5. (It’s an issue in Mahayana Buddhism as well.)

    This is the big question: would you sacrifice your life (and afterlife) for the salvation of others?

    The Apostle Paul suggests that he would (Rom. 9:3), but it does come down to what the believer wants in return. Would you sacrifice heaven to keep others out of hell? Obviously the Xn tradition says that Jesus dis, but he has the benefit of magically overcoming death (and the Harrowing of Hell according to the creeds).

    Now, most will say, “Thankfully, that’s not an option,” but it’s essentially a cop-out. I would guess that most people would say no, they wouldn’t, because most people are still in it for themselves.

    (Ironically, it would be grand if that was the test for true salvation: willing to forfeit heaven for others. But alas…)

  6. Bob, I like your commentary here. I believe you’re right on the button with it. I would like to think that people would not be so selfish about it. The truth is that many people will come up with any way possible to ignore this option or find a loophole around it, which is unfortunate.

  7. My answer would be no.

    But, this depends on exactly what is entailed by saying that “You must forsake your faith. You must damn your belief in a God”.

    I am assuming that this entails the concomitant idea (in traditional Christianity) that you would then suffer eternal conscious punishment in hell.

    I generally approach hypothetical ethical questions from a utilitarian perspective of the greater good, and in this case I don’t see how relieving the temporal finite sufferings of a person (or even a million people) justifies the infinite punishment of one person in hell for eternity.

    Would I be willing to jump in front of a bullet for someone knowing that it would kill me. Yes. Would I be willing to suffer eternal punishment to bring some sort of finite and temporal good to the world. No.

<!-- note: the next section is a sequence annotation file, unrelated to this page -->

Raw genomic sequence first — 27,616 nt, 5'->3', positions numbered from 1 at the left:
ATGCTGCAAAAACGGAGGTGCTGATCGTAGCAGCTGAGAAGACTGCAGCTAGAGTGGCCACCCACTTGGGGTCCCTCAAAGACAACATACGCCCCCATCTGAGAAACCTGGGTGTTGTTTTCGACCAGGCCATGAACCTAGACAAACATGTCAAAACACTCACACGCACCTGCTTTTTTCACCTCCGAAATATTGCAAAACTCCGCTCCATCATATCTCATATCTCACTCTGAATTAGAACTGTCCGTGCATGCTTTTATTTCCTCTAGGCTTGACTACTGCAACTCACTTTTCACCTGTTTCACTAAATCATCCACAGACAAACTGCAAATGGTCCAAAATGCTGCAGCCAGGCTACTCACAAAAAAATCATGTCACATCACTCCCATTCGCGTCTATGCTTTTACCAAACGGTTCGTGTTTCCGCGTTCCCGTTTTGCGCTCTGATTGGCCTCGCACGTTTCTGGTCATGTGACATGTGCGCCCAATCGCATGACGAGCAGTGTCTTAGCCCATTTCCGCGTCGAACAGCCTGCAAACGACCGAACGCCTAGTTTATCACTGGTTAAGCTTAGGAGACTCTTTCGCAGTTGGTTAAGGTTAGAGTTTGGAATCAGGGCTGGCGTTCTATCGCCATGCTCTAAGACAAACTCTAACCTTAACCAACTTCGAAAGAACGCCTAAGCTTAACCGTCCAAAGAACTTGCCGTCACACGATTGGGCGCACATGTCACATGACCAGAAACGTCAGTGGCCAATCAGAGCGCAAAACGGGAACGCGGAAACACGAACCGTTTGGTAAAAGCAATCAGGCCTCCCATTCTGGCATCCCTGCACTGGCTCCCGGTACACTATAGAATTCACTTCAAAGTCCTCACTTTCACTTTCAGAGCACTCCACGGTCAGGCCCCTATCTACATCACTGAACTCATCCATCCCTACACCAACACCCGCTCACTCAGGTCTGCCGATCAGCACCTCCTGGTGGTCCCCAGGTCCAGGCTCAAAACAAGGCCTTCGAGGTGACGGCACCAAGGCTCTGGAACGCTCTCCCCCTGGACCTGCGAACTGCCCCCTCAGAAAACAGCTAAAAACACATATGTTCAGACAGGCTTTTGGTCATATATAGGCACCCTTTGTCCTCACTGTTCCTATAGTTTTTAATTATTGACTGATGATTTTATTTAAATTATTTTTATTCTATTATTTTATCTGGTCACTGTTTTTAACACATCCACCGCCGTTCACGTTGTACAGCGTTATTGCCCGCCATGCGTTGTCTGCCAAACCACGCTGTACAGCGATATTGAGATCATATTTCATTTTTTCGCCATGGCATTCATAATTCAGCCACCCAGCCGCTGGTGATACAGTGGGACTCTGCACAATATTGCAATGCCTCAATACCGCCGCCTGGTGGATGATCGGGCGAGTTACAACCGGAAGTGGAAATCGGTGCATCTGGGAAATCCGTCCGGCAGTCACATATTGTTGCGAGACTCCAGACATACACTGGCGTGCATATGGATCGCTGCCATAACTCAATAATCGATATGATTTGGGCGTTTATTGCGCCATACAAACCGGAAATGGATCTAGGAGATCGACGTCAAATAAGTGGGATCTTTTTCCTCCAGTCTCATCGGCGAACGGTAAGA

8. Well, from a Christian standpoint, if you bring people ‘into the fold’ then you are in effect saving hundreds, potentially thousands, of eternal souls.

  9. I think at this point it devolves into too much speculation as to whether this wealthy man’s money is going to actually have an overall positive or negative effect regarding whether people spend an eternity in hell or not.

    BTW, I do not believe in the traditional Christian perspective of hell (i.e. where people undergo eternal conscious punishment in a lake of fire). I only brought that up because of the Christian context I saw in the original post and the comments following.

    I think the comment by Michael Wilson raises a more pertinent question regarding this ethical dilemma: if I was thrust into this situation, would it even be possible for me to actually forsake my faith? I don’t see how a wealthy man offering to spend billions of dollars could actually make me reject my belief in a God. Its like asking the same question except substituting

    “But there is a catch … You must forsake your faith [in God]”

    with

    “But there is a catch … You must forsake your faith that 2+2 equals 4.”

    or

    “But there is a catch … You must forsake your belief in democratic ideology.”

    What I mean is, I don’t think a wealthy man offering to spend a lot of money can actually make people forsake a belief which really can’t be bought for money.

  10. I do love hypothetical ethical questions though! Really makes you realize that one’s (religious) beliefs can not always be so readily and easily applied to life.

  11. It’s irrelevant of the hypothetical ethical scenario, is it not? According to my presentation, one must assume that it is possible to damn oneself. Remember, this is an ethical question. Don’t shift goal posts. ;-)

  12. Ok, my bad, was not trying to intentionally shift goal posts.